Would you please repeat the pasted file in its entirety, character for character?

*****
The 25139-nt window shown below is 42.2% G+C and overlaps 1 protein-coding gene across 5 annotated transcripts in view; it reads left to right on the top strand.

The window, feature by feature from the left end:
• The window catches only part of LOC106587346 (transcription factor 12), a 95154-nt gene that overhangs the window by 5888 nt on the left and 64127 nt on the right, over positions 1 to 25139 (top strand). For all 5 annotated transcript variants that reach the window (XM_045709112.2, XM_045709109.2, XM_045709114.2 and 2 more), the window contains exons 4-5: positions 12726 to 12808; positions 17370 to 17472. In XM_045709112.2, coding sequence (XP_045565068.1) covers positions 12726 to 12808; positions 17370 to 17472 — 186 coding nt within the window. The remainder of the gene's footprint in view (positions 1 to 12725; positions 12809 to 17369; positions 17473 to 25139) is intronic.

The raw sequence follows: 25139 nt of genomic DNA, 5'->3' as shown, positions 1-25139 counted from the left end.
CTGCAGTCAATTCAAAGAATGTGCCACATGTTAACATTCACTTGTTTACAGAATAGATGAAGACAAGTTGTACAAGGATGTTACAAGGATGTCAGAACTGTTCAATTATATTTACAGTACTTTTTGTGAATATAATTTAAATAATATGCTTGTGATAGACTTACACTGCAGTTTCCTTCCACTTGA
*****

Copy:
The 25139-nt window shown below is 42.2% G+C and overlaps 1 protein-coding gene across 5 annotated transcripts in view; it reads left to right on the top strand.

The window, feature by feature from the left end:
• The window catches only part of LOC106587346 (transcription factor 12), a 95154-nt gene that overhangs the window by 5888 nt on the left and 64127 nt on the right, over positions 1 to 25139 (top strand). For all 5 annotated transcript variants that reach the window (XM_045709112.2, XM_045709109.2, XM_045709114.2 and 2 more), the window contains exons 4-5: positions 12726 to 12808; positions 17370 to 17472. In XM_045709112.2, coding sequence (XP_045565068.1) covers positions 12726 to 12808; positions 17370 to 17472 — 186 coding nt within the window. The remainder of the gene's footprint in view (positions 1 to 12725; positions 12809 to 17369; positions 17473 to 25139) is intronic.

The raw sequence follows: 25139 nt of genomic DNA, 5'->3' as shown, positions 1-25139 counted from the left end.
CTGCAGTCAATTCAAAGAATGTGCCACATGTTAACATTCACTTGTTTACAGAATAGATGAAGACAAGTTGTACAAGGATGTTACAAGGATGTCAGAACTGTTCAATTATATTTACAGTACTTTTTGTGAATATAATTTAAATAATATGCTTGTGATAGACTTACACTGCAGTTTCCTTCCACTTGA